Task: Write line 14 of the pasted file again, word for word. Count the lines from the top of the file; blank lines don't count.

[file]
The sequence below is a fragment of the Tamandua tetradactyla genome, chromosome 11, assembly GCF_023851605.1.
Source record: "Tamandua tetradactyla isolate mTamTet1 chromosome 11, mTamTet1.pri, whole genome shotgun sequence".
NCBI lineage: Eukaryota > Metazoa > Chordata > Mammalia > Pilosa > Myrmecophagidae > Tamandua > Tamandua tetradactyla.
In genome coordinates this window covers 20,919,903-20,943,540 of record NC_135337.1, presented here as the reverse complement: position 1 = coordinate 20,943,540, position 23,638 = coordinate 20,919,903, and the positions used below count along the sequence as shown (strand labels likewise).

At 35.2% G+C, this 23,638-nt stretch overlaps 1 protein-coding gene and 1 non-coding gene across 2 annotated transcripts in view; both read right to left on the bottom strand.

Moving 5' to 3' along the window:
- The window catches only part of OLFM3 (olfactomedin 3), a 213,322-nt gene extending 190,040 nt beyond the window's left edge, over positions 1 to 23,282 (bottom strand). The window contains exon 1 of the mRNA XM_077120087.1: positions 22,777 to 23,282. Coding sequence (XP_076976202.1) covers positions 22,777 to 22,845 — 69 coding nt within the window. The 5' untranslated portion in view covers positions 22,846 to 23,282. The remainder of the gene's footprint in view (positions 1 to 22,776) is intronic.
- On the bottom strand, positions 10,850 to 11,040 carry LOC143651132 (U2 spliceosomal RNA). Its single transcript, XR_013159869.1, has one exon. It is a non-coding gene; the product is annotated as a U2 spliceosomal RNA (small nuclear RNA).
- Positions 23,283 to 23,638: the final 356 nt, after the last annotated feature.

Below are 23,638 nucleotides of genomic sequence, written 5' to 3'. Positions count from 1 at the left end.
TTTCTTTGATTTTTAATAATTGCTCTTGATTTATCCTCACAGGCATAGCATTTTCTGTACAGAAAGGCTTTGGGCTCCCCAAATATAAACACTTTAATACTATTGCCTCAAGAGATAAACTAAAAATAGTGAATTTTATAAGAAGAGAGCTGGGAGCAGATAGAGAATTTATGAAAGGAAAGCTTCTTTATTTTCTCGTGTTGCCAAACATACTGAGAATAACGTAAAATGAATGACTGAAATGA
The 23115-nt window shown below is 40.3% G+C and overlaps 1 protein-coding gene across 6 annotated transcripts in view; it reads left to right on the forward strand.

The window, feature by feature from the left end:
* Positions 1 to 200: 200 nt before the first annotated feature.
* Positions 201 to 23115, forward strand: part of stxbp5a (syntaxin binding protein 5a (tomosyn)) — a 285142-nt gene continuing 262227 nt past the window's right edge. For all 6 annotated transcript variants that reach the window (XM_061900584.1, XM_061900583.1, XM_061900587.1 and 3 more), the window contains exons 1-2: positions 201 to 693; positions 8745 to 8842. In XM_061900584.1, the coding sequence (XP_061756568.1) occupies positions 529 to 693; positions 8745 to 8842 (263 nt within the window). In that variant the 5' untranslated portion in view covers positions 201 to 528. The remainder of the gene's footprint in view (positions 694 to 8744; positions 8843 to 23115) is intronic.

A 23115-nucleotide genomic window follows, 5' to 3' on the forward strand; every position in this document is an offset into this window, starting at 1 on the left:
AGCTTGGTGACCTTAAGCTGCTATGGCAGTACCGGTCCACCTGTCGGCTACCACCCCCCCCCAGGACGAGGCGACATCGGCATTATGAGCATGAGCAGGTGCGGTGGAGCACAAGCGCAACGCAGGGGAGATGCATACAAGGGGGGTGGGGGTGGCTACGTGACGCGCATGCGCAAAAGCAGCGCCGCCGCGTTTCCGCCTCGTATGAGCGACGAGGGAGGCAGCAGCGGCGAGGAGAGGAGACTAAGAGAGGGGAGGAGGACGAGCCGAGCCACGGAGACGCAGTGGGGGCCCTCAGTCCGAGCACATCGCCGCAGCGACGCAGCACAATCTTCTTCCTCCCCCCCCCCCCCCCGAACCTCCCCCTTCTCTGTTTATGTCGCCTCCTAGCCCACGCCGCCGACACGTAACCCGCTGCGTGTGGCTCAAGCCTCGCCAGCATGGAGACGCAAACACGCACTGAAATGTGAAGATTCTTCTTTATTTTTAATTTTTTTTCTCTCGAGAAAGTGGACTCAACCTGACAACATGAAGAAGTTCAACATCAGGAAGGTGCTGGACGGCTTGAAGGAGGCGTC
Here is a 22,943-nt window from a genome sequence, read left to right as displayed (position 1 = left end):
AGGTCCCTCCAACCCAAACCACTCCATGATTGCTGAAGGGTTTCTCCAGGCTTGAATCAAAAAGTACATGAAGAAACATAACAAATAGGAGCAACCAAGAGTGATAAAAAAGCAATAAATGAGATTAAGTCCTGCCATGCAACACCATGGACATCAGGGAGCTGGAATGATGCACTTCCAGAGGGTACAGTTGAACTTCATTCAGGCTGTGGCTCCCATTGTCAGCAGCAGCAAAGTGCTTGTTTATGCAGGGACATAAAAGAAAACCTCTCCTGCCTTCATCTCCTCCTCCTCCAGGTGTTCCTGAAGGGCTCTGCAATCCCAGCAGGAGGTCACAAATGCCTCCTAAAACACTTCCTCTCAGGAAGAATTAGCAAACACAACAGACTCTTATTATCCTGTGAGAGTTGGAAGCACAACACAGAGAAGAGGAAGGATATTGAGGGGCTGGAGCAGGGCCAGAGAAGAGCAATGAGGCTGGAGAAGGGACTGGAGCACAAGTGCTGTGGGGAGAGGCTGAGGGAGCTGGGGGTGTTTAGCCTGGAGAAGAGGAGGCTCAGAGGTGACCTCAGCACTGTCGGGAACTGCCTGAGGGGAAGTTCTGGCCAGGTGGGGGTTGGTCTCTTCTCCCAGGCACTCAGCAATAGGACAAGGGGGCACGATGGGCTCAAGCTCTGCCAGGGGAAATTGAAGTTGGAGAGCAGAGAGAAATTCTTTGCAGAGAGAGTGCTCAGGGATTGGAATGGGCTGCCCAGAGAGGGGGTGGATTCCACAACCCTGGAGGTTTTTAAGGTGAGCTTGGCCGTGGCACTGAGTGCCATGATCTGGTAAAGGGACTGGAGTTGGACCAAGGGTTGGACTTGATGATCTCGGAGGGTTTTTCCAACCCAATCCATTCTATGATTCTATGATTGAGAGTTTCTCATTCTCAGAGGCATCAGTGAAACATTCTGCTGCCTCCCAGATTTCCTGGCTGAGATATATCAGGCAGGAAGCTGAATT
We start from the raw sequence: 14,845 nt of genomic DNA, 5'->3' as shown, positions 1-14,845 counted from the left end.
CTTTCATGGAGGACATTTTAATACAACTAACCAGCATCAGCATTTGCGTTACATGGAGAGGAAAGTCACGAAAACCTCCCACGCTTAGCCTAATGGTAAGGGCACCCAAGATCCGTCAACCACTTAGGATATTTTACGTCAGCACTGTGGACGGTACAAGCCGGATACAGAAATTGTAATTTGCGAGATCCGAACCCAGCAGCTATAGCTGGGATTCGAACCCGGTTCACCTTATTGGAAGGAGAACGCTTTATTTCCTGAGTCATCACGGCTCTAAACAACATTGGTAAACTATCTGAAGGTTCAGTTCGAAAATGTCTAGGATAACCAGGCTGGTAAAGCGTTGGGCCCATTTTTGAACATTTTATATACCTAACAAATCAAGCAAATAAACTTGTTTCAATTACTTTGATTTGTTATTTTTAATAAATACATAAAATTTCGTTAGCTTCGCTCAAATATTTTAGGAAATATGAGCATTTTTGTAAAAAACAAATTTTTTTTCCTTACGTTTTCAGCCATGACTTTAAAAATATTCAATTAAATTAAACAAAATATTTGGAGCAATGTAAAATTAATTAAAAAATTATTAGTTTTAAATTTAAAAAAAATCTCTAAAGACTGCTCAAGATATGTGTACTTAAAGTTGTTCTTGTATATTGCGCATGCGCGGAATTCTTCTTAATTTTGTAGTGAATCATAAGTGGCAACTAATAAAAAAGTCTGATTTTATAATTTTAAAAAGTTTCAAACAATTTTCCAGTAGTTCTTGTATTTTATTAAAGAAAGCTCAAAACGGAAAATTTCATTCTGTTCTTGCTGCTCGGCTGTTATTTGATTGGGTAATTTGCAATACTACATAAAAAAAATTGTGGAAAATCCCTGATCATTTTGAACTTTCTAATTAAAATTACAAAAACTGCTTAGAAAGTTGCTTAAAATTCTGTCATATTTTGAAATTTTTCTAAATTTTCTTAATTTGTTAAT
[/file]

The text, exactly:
* Positions 1 to 200: 200 nt before the first annotated feature.